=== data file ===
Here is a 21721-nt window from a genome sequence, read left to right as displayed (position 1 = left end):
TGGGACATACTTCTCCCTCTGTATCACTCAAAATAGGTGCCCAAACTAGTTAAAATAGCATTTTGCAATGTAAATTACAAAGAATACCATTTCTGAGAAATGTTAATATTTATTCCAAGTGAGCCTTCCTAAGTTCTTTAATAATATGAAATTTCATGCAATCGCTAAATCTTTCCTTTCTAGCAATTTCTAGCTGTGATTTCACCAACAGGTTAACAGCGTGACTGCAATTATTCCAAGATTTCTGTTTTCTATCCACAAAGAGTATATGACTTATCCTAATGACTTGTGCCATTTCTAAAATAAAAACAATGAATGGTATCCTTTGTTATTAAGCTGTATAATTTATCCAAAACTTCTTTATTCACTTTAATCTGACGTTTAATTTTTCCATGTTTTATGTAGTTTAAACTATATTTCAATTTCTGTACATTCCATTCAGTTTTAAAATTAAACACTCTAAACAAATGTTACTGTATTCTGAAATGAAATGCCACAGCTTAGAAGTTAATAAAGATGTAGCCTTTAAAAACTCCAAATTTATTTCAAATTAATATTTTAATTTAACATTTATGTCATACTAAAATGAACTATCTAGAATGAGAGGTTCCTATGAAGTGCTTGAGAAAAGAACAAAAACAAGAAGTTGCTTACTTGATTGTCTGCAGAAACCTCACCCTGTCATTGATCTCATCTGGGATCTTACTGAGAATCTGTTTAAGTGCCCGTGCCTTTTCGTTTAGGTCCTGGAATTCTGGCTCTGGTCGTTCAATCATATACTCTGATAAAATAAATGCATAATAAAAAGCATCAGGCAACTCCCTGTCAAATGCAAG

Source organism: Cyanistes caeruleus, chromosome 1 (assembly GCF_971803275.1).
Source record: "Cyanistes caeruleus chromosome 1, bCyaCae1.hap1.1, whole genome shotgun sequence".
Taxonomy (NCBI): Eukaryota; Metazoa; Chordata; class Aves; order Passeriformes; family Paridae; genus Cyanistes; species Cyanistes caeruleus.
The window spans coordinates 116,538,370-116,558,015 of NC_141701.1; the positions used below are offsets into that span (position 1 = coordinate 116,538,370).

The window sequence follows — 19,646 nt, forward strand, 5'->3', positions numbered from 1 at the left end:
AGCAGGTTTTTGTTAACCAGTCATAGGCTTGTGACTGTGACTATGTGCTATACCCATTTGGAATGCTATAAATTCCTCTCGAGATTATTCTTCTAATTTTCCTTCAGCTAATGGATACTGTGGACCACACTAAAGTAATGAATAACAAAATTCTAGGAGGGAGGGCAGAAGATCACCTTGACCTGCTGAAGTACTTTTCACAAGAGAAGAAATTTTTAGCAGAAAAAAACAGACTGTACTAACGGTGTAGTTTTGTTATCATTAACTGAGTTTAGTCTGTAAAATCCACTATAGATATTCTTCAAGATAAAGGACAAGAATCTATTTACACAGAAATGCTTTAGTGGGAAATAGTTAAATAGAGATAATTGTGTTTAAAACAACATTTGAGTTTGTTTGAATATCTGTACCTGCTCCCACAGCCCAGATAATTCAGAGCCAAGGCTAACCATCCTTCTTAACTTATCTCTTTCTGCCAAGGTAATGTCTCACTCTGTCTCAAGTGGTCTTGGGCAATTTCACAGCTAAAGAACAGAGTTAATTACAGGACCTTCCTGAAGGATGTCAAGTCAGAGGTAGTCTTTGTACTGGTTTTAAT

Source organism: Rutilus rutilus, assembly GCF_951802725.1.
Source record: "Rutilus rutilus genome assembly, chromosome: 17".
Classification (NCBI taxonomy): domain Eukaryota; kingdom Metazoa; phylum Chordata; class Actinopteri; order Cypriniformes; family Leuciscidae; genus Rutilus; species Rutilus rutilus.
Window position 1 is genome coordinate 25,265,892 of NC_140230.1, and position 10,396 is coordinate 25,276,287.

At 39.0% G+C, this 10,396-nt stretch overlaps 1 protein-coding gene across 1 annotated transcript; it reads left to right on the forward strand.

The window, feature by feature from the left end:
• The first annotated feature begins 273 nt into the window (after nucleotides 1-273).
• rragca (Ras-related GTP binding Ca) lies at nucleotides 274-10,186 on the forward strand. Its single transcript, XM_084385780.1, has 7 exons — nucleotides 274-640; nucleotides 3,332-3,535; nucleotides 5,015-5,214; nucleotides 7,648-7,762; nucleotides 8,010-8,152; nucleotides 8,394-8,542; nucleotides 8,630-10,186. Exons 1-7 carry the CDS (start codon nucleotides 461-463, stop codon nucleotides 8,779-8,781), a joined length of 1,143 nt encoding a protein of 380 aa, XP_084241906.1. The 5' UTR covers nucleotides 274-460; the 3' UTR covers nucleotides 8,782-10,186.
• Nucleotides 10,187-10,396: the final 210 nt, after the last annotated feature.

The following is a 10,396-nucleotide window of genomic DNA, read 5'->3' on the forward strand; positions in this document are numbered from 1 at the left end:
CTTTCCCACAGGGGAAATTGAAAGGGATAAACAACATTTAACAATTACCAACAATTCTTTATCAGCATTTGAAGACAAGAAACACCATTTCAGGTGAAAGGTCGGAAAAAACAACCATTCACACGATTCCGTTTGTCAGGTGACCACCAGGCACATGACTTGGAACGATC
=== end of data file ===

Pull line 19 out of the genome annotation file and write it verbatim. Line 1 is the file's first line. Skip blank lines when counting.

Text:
CTTTCCCACAGGGGAAATTGAAAGGGATAAACAACATTTAACAATTACCAACAATTCTTTATCAGCATTTGAAGACAAGAAACACCATTTCAGGTGAAAGGTCGGAAAAAACAACCATTCACACGATTCCGTTTGTCAGGTGACCACCAGGCACATGACTTGGAACGATC